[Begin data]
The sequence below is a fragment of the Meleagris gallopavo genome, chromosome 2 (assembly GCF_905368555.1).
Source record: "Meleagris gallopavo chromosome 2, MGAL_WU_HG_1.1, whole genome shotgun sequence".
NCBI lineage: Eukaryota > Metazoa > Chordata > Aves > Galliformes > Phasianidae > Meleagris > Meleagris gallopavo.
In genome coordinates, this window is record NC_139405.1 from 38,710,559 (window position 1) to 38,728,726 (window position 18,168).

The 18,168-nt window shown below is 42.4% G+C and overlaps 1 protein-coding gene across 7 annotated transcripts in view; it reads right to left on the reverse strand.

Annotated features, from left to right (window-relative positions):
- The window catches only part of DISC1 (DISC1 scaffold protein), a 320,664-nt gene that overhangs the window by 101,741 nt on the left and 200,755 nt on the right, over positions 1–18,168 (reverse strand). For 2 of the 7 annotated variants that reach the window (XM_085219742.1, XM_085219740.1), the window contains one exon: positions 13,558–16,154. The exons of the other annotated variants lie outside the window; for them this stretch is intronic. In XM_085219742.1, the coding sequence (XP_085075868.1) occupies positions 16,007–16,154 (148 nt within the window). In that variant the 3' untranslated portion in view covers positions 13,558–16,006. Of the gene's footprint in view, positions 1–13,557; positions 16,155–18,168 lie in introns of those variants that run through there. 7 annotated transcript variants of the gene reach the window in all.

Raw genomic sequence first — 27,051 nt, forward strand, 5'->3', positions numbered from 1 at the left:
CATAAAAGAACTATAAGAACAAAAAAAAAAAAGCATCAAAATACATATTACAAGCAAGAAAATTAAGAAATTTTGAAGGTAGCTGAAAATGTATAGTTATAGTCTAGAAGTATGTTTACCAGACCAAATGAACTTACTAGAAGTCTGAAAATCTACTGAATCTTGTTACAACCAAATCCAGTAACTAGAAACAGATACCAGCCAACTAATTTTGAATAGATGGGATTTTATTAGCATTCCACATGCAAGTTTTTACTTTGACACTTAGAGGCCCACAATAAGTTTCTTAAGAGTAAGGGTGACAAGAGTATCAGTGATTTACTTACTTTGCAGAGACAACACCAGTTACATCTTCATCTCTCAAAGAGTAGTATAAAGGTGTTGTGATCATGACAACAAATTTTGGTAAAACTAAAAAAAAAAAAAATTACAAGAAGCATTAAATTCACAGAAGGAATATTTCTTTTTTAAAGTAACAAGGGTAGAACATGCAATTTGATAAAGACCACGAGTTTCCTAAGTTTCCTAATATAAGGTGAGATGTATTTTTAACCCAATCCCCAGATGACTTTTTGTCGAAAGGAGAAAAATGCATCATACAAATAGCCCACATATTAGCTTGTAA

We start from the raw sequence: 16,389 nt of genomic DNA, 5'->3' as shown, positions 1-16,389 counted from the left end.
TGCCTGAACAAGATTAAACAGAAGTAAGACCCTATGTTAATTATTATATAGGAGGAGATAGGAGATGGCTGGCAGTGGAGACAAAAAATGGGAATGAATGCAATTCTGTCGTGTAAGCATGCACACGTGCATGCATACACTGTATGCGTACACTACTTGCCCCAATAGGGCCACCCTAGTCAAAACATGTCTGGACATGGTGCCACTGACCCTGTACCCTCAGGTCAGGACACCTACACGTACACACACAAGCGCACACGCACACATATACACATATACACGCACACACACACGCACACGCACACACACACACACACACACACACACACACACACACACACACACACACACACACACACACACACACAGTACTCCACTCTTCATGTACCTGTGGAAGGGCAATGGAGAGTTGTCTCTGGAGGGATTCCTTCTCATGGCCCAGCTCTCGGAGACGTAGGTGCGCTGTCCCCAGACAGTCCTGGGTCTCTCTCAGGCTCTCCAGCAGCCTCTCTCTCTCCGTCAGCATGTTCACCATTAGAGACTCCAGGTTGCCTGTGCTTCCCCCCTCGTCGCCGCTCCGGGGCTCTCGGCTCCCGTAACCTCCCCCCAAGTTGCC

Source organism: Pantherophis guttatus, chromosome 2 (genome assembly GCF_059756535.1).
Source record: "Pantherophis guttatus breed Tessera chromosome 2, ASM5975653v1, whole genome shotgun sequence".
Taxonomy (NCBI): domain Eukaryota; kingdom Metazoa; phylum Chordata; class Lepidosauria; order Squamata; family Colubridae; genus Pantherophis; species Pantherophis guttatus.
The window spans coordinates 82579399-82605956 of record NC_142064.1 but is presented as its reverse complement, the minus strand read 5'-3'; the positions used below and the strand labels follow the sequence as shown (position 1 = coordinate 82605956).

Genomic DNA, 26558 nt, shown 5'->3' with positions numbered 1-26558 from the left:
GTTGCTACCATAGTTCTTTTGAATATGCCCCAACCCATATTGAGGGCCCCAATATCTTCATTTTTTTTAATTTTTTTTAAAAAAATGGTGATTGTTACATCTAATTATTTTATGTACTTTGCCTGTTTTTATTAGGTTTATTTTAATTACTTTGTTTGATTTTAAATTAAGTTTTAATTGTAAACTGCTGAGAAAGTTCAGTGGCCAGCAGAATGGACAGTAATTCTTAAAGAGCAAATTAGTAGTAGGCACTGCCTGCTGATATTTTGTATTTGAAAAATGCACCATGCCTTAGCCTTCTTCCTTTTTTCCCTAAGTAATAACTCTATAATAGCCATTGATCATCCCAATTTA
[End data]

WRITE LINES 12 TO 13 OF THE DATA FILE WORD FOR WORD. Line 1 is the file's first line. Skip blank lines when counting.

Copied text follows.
Source organism: Pantherophis guttatus, chromosome 2 (genome assembly GCF_059756535.1).
Source record: "Pantherophis guttatus breed Tessera chromosome 2, ASM5975653v1, whole genome shotgun sequence".